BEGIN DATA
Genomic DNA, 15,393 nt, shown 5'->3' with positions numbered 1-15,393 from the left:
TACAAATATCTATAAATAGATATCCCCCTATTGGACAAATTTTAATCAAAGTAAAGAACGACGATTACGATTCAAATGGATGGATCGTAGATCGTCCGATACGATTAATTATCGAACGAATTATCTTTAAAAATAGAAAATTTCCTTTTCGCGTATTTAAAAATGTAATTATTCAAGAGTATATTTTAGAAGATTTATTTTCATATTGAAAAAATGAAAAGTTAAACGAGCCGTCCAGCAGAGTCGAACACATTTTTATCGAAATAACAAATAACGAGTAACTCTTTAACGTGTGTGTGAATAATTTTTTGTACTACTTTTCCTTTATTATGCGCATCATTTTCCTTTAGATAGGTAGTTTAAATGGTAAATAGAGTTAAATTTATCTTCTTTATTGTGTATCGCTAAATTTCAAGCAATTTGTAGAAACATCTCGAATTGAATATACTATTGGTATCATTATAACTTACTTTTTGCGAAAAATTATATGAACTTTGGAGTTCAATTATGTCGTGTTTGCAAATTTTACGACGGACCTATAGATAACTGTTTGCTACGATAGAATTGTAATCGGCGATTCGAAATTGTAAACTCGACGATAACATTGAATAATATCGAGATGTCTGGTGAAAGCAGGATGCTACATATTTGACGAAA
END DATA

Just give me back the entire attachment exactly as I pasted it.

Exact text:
Genomic DNA, 15,393 nt, shown 5'->3' with positions numbered 1-15,393 from the left:
TACAAATATCTATAAATAGATATCCCCCTATTGGACAAATTTTAATCAAAGTAAAGAACGACGATTACGATTCAAATGGATGGATCGTAGATCGTCCGATACGATTAATTATCGAACGAATTATCTTTAAAAATAGAAAATTTCCTTTTCGCGTATTTAAAAATGTAATTATTCAAGAGTATATTTTAGAAGATTTATTTTCATATTGAAAAAATGAAAAGTTAAACGAGCCGTCCAGCAGAGTCGAACACATTTTTATCGAAATAACAAATAACGAGTAACTCTTTAACGTGTGTGTGAATAATTTTTTGTACTACTTTTCCTTTATTATGCGCATCATTTTCCTTTAGATAGGTAGTTTAAATGGTAAATAGAGTTAAATTTATCTTCTTTATTGTGTATCGCTAAATTTCAAGCAATTTGTAGAAACATCTCGAATTGAATATACTATTGGTATCATTATAACTTACTTTTTGCGAAAAATTATATGAACTTTGGAGTTCAATTATGTCGTGTTTGCAAATTTTACGACGGACCTATAGATAACTGTTTGCTACGATAGAATTGTAATCGGCGATTCGAAATTGTAAACTCGACGATAACATTGAATAATATCGAGATGTCTGGTGAAAGCAGGATGCTACATATTTGACGAAA